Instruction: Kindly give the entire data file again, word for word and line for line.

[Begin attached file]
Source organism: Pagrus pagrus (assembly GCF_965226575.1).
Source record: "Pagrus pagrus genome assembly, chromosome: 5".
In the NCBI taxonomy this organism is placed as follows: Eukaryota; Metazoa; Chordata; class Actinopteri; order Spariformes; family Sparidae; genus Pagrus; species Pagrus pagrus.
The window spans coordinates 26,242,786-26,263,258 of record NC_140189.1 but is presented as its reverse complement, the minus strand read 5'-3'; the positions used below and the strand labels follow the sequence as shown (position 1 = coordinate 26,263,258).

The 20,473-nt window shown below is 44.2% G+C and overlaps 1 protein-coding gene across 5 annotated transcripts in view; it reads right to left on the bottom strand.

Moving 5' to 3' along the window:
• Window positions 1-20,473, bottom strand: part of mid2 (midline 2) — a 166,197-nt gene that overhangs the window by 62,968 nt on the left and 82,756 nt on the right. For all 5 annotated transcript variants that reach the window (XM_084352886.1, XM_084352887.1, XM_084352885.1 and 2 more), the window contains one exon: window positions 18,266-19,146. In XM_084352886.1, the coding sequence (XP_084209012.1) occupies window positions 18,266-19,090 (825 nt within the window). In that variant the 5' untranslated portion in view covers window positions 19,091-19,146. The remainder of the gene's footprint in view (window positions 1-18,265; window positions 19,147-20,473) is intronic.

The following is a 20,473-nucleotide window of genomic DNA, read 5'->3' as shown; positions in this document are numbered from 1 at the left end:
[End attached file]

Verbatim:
Source organism: Pagrus pagrus (assembly GCF_965226575.1).
Source record: "Pagrus pagrus genome assembly, chromosome: 5".
In the NCBI taxonomy this organism is placed as follows: Eukaryota; Metazoa; Chordata; class Actinopteri; order Spariformes; family Sparidae; genus Pagrus; species Pagrus pagrus.
The window spans coordinates 26,242,786-26,263,258 of record NC_140189.1 but is presented as its reverse complement, the minus strand read 5'-3'; the positions used below and the strand labels follow the sequence as shown (position 1 = coordinate 26,263,258).

The 20,473-nt window shown below is 44.2% G+C and overlaps 1 protein-coding gene across 5 annotated transcripts in view; it reads right to left on the bottom strand.

Moving 5' to 3' along the window:
• Window positions 1-20,473, bottom strand: part of mid2 (midline 2) — a 166,197-nt gene that overhangs the window by 62,968 nt on the left and 82,756 nt on the right. For all 5 annotated transcript variants that reach the window (XM_084352886.1, XM_084352887.1, XM_084352885.1 and 2 more), the window contains one exon: window positions 18,266-19,146. In XM_084352886.1, the coding sequence (XP_084209012.1) occupies window positions 18,266-19,090 (825 nt within the window). In that variant the 5' untranslated portion in view covers window positions 19,091-19,146. The remainder of the gene's footprint in view (window positions 1-18,265; window positions 19,147-20,473) is intronic.

The following is a 20,473-nucleotide window of genomic DNA, read 5'->3' as shown; positions in this document are numbered from 1 at the left end: